Say what you want about vinyl, it's always going to be timeless and hold a special places in the hearts of those old enough to remember growing up with it.
In April we saw the annual Record Store Day take place, a day when more than 200 independent record shops across the UK celebrate their culture and their love for vinyl. What officially began in 2008, Record Store Day is now one of the biggest music events each year, with special vinyl releases created, and events and performances taking place around the world.
What was once becoming a dying, old-fashioned form of music, vinyl records have enjoyed a resurgence in the past decade. As much as fashion and design looks back to previous decades for inspiration and a sense of nostalgia, so does music, something which a record – much more so than a cassette or the almost-defunct CD – can only really evoke. With today’s obsession and reliance on digital, a vinyl record is a physical object to be enjoyed, and the sounds it creates distinctive.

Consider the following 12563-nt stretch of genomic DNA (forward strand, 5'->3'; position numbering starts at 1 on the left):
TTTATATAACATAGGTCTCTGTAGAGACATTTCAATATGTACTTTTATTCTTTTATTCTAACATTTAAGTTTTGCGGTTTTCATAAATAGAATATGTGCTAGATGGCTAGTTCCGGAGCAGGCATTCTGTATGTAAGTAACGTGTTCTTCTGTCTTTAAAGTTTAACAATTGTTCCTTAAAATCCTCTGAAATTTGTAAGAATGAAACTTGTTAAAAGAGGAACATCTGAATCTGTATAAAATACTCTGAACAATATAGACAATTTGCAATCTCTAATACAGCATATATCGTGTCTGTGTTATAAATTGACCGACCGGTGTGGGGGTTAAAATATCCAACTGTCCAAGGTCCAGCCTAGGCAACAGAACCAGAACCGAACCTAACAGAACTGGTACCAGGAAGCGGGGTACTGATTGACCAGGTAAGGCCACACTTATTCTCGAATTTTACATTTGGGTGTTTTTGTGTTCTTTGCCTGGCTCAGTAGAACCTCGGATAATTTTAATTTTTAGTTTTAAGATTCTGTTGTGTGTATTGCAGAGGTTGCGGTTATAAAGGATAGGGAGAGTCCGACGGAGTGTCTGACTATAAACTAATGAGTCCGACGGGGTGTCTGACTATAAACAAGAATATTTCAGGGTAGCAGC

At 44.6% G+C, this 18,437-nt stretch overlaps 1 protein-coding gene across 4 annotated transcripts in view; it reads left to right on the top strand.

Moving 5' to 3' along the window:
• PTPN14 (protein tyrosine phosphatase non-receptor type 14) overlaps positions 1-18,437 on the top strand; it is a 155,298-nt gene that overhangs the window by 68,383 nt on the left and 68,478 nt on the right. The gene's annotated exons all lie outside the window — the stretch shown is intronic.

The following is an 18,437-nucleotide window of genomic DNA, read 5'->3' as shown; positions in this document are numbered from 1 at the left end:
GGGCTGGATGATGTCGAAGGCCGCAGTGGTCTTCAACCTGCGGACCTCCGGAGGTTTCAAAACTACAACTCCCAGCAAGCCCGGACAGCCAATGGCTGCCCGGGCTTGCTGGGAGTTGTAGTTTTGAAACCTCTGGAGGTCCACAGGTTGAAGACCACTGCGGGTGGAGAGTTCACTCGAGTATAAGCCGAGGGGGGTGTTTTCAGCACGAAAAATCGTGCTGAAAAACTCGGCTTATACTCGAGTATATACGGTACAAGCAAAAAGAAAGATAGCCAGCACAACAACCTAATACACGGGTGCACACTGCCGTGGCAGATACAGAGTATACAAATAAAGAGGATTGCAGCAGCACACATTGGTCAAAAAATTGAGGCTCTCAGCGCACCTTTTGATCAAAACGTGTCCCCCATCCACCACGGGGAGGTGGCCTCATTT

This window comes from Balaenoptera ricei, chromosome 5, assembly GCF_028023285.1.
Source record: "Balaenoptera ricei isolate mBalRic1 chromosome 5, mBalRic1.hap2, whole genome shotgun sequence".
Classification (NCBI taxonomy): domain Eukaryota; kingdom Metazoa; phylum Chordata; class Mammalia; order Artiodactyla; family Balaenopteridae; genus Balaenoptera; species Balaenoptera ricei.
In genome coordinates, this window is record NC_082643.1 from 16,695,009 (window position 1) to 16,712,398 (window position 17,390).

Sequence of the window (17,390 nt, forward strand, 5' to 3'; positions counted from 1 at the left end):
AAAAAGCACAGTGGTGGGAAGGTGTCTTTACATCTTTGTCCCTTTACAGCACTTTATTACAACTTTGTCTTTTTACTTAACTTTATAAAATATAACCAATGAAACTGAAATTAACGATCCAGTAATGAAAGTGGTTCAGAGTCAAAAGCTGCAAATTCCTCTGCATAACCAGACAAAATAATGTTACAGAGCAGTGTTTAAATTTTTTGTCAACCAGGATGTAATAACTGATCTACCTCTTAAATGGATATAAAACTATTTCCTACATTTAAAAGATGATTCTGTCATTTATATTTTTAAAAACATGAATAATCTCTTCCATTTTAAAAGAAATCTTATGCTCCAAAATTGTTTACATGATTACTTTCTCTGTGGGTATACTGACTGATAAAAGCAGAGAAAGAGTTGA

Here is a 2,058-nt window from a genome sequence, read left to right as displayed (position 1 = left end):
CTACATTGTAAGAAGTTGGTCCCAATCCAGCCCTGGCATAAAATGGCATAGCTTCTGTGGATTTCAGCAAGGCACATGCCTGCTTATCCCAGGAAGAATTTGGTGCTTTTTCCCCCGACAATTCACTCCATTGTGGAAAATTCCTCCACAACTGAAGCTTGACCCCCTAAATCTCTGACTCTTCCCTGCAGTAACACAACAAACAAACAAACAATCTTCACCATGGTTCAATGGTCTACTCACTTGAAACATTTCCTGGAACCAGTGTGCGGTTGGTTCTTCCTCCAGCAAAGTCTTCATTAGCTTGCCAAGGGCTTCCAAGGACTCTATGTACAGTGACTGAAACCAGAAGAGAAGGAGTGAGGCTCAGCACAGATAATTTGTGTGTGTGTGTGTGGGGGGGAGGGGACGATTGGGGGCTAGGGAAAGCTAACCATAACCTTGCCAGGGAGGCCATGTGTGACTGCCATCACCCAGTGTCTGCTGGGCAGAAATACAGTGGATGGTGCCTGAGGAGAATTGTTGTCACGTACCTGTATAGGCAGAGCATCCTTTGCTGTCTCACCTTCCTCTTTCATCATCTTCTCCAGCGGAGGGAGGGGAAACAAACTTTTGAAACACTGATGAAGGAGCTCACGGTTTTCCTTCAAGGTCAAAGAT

Today - as well as celebrating the first, original vinyls of the 20th century - new records from contemporary artists are becoming increasingly popular, mixing modern sounds with retro mediums.
That’s a stance that’s taken with design too, as demonstrated in Belgian graphic designer Jelle Martens’ latest work on record sleeves. With monochrome designs and simple colours, Martens’ designs simply feature the artist's name on the front and track listings on the back, along with an abstract block shape. Minimalist yet effective, his work brings vinyl records into the 21st century, showing that they are no longer a vintage novelty, but something that very much has a place in modern living.
To see more of Marten's work check out his website.